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Eyepieces

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Posted by Bob Sal on March 18, 2002 18:52:27 UTC

Go for the 67 degree or higher apparent field eyepieces. The Naglers, Meads, Teleview and Panoptic's are the most popular. Also for small focal length the Teleview Radians (60 degree) are great. They have a long 20MM eyerelief, you don't need to put your eyeball on the eyepiece to see. With the long focal length of the 12" LX200 you won't need a barlow. I never use it. If you want to, get one anyway, but you'll see. My 8MM Radian gives me 381x and only focuses on the clearest of nights. I use it for the Moon, planets when the air is still, small Planetary nebulas and lots of double stars. Don't expect the 50x aperture rule to apply for max magnification. Once you get around 500x the atmosphere is just too much for any scope, except a real good APO refractor. I use the Panoptic 22MM 67 degree for about 75% of my observing. I get a real sharp 138x with the 12" LX200. I have the Meade 40MM at 76X which I used to use all the time till I got the 22MM. I still use it, but I just love the Panoptic 22MM. I also have the Meade 14MM UWA. Real nice for the planets and moon. It's good on lots of other stuff, I use it quite often on planetary nebulas witht the ultra block filter. At 218x most open clusters fill the field or are too big. They look great but I prefer less magnification for open clusters. Galaxies begin to loose some brightness and sharpness at 218x unless they are high in the sky on a clear night. That's why the 22MM gets so much use, it's like the perfect size. You only need 3 or 4 sizes to get a pretty good range. Things don't look all that different at 175x as they do at 150x so don't worry about a real wide range of eyepieces. Get a few expensive ones, you'll see a big difference. I saw the 17MM Nagler, outstanding!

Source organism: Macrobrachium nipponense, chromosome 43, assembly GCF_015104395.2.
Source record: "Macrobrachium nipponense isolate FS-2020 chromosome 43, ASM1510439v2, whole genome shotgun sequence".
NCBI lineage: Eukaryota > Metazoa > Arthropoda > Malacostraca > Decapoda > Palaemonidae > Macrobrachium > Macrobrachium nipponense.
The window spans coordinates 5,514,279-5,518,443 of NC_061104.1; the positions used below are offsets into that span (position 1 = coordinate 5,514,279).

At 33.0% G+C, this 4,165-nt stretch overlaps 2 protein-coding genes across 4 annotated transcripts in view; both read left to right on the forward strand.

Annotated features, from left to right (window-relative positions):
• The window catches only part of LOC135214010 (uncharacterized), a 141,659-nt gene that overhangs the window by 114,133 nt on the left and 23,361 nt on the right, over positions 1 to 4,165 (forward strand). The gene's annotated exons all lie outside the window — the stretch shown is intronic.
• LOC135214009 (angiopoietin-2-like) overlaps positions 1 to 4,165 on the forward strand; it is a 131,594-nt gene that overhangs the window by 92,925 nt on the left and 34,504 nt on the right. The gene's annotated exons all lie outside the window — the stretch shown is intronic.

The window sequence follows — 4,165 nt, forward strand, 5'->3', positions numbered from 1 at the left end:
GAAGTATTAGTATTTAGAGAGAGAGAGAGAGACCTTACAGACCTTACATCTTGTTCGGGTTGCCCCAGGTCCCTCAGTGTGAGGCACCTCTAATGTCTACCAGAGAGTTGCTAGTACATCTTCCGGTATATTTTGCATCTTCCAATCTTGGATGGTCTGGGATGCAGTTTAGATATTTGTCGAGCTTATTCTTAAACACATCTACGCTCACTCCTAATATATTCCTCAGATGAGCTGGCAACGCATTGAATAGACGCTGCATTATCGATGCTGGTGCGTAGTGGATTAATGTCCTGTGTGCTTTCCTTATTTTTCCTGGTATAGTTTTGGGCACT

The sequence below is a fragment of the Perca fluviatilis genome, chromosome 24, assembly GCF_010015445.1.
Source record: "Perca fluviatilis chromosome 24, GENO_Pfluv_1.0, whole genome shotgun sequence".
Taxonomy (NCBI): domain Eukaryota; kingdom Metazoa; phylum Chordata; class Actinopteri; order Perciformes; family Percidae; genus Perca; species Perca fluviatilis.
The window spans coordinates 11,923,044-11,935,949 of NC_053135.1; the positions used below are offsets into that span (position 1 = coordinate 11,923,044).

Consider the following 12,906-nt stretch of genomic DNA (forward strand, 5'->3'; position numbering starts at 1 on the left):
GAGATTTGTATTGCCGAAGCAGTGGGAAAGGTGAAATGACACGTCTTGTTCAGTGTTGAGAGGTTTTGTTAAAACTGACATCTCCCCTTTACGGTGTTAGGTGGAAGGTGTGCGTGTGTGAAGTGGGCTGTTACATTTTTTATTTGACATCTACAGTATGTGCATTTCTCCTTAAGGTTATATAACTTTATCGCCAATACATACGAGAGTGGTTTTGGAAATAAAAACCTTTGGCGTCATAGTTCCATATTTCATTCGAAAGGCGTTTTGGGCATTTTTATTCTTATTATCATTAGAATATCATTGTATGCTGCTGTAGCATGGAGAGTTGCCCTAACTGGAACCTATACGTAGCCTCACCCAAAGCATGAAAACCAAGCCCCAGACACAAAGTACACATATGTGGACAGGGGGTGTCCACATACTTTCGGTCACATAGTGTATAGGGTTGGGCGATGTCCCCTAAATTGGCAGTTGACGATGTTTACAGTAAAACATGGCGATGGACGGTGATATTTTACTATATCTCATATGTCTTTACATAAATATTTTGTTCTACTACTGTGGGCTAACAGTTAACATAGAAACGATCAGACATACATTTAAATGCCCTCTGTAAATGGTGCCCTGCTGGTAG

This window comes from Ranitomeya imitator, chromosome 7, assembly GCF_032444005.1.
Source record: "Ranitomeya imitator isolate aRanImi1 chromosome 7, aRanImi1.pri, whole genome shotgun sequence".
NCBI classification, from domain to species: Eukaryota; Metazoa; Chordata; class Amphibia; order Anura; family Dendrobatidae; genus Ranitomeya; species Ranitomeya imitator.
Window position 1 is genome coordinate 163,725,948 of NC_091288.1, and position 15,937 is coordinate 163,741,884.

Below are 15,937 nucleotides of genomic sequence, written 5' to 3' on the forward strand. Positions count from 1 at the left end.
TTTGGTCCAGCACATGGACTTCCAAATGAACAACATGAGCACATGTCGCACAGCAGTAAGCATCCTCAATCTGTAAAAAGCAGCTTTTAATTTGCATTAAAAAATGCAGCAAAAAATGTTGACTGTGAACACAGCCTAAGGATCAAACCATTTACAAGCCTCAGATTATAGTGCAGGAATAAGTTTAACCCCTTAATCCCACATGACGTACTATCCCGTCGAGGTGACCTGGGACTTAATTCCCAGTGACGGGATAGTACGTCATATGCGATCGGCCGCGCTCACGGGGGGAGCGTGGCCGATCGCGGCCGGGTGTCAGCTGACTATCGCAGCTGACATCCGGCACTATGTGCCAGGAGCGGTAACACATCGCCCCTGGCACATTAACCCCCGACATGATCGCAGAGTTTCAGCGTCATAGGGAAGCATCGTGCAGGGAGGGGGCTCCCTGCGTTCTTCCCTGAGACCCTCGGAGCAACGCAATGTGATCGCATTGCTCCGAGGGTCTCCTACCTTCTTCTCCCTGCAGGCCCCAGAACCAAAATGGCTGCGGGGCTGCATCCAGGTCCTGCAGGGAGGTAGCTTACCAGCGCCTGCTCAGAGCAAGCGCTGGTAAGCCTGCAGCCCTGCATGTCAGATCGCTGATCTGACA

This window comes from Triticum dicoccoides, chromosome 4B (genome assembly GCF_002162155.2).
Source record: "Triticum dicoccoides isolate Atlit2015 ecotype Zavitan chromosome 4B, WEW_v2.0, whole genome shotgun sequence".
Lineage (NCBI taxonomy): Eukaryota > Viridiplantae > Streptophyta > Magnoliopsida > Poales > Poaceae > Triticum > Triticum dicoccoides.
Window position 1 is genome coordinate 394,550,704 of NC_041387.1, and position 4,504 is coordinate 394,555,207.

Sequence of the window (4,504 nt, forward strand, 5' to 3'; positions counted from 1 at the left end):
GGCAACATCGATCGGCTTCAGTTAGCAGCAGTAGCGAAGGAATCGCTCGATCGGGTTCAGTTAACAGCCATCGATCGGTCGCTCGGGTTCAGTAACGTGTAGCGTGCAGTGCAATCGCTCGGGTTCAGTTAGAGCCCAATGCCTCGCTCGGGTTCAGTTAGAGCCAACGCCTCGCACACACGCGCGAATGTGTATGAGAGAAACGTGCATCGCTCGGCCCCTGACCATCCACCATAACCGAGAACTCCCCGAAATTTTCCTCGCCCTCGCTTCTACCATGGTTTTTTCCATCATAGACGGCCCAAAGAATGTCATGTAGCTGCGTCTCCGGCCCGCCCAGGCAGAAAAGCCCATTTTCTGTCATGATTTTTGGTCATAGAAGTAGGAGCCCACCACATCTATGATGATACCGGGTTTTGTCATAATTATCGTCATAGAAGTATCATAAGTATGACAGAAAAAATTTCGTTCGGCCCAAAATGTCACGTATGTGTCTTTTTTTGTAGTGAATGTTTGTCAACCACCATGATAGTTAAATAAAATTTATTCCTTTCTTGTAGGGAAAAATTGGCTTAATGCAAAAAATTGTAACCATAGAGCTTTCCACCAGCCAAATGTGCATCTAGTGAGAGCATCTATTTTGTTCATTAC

That's it;
BOB SAL

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